Connections are a great way of providing users with an overview of a contact's involvement with all areas of your business. Right from within a contact record users can see the roles that the contact has across different record types such as accounts, cases, and opportunities. Roles are specified on each side of the connection and in many cases you need to have the same role on both sides. In CRM2011 this was possible but strangely with CRM2013 the same role could not be specified as the matching role with the issue being described by the KB article as "In Microsoft Dynamics CRM 2013, users are unable to set a Matching Connection Role to the same Connection Role." Up until now the work around was to create a different role but with the same name but I've tested this in SP1 and I'm pleased to report that it now works the same as it did in CRM2011.

New at Number 2: Importing solution fails when plugins attached to custom actions

The addition of custom actions to CRM2013 was fantastic for creating custom server logic that is called from JavaScript. Unfortunately when you attached a plugin to a custom action message and imported a solution containing that plugin it would fail (See the Microsoft Connect article for this issue). I have held back from using this feature up until now due to the pain it created during deployments but now that it is fixed in SP1 I'm going to be making a lot more use of Custom Action plugins!

UPDATE: Actually, the connect item for this issue is not entirely correct - this will be fixed in one of the next Update Rollups of CRM 2013 SP1

…and this Service Pack's Number 1 Fix is: "Found more than one RibbonDiff entity"

This message is likely a very familiar message to anyone who has made customisations to the Ribbon with CRM2011 (as described by The message was shown when importing customisations and was usually down to there being more than one element in the ribbon xml that had been given the same ID. When CRM2013 was released the message started popping up far more frequently. Initially I was worried it was due to an issue with Ribbon Workbench but eventually I tracked it down to the fact that elements were being duplicated when a solution was exported from CRM2013. The Ribbon Workbench resolves duplicate IDs automatically so the issue only caused problems when transferring a solution between environments through an export/import but what was more confusing is that the issue would only happen on the second import. There is a line in the KB article for SP1 that describes the issue as:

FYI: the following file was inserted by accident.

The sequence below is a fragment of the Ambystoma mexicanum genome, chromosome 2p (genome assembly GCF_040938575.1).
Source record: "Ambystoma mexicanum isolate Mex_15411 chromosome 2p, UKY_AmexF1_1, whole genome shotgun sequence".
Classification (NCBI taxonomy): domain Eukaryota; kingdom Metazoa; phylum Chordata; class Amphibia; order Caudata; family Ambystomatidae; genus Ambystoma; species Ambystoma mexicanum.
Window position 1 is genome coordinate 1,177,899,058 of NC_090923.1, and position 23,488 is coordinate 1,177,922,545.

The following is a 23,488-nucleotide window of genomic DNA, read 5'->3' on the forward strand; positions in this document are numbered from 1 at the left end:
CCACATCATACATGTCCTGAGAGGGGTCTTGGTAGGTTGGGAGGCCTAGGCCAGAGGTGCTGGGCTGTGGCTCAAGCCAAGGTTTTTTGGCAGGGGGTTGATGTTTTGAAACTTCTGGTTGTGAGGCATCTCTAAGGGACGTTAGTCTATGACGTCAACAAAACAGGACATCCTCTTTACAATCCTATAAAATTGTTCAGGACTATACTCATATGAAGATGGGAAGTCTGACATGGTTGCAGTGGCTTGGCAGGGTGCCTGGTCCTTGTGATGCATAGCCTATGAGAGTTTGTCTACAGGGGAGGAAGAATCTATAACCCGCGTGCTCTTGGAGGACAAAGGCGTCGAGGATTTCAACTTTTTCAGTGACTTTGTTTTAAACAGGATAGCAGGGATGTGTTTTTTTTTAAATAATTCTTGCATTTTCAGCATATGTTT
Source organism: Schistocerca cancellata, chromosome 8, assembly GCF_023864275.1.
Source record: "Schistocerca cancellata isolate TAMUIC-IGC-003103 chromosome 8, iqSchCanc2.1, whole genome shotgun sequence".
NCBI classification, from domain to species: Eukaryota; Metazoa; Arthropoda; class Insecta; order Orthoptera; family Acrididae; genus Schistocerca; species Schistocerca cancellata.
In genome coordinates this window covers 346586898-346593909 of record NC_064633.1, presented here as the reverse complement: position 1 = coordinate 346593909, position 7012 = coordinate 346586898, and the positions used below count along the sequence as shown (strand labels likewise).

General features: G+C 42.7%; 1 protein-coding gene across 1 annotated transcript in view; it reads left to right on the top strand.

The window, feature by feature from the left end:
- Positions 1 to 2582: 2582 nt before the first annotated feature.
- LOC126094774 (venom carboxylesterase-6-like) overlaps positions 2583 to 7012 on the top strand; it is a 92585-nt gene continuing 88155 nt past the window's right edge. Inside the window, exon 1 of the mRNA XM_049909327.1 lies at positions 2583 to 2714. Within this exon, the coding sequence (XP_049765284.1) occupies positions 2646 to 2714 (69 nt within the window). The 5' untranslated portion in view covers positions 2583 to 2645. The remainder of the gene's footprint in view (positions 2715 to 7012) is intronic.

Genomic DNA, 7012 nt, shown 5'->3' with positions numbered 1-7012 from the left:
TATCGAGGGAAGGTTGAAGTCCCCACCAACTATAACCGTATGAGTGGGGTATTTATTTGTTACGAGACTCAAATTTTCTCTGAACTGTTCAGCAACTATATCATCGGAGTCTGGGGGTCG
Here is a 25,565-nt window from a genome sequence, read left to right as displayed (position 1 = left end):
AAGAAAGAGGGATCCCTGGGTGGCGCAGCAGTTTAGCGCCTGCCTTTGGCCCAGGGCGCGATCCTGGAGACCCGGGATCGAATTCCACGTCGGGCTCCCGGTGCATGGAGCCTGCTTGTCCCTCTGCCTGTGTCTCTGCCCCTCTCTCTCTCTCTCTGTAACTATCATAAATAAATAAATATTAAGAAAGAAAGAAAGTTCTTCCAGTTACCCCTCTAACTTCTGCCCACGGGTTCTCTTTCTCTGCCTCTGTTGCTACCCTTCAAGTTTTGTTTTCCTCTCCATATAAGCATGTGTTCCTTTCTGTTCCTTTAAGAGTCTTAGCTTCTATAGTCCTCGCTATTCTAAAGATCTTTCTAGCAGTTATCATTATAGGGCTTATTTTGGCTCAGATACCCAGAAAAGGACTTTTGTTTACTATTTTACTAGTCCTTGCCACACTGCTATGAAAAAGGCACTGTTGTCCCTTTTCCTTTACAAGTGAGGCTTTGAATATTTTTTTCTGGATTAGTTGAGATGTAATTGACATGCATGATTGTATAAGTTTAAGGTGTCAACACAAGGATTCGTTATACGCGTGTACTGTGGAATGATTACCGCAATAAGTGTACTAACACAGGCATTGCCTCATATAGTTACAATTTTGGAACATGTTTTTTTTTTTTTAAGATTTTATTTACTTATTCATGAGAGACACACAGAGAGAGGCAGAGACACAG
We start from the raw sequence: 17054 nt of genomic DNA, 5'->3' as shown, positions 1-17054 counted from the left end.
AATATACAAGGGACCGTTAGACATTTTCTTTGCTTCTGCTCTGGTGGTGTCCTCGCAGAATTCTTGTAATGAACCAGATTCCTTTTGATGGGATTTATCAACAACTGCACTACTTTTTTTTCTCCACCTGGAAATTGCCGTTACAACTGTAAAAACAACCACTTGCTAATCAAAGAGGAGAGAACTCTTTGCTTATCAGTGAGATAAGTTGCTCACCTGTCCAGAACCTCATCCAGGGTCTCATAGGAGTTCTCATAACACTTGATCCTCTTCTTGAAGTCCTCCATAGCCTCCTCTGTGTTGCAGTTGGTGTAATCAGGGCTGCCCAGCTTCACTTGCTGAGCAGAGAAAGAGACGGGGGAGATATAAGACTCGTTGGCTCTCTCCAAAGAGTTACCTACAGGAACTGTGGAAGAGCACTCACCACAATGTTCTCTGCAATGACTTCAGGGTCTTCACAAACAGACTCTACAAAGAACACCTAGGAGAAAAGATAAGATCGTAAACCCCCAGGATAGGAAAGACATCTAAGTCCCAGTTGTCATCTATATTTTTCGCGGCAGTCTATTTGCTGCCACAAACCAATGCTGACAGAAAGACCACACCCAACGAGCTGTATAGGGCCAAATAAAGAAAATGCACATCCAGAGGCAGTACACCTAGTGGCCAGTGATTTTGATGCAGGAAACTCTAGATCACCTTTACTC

"When we import, the import logic creates two values for each entry within the RibbonDifBase. But When we export the application ribbon we do not have any check for this and we export 2 values directly from the DB to the XML. This if imported to a new org will create 4 values in the table RibbonDiffBase. If the solution is imported again to the same org causes an error"

The Microsoft Connect item for this issue is still marked as active but I've tried to reproduce the issue in SP1 and so far so good! Well done Dynamics CRM Product team!



Posted on 29. May 2014

And then there were seven!

If you've updated to the CRM2013 Spring '14 Wave (Service Pack 1) I think you'll agree that it contains some pretty awesome features.

You can read a good roundup of the developer features in the SDK ( but have you noticed that there is a little less white space across the top of your forms? This is because the Command Bar now shows 7 rather than 5 buttons before buttons are added to the ellipses overflow.

It is worth noting that the number of buttons that are displayed before the overflow is not (yet?) configurable and nor can you revert back to displaying only 5 (pre SP1). That said, I really appreciate this little change that is a result of the product team listening to feedback from users. What's more it has no impact on the Ribbon Xml or Ribbon Workbench.

You might like to read more about the Command Bar in my post from way back when CRM2013 was first released.


Posted on 8. May 2014

Sparkle XRM Code Snippets

If you are doing Sparkle XRM development then you'll find these code snippets I've created for VS2012 very useful. You can grab them from the master repository:
To start using these snippets you simply need to copy the contents of the Snippets directory and paste it into your profile directory at Users\<username>\Documents\Visual Studio 2012\Code Snippets

Using the snippets in Visual Studio is easy – When you are creating a new view HTML page just select all the default code and then type 'sparkle-view-page' followed by TAB. This will add the page snippet and allow you to TAB around the highlighted variable parts of the template which in this case are the name of your Client library (default Client.js) and the name of your View Class:

Once you've finished updating the parameters press Escape to exit the snippet edit.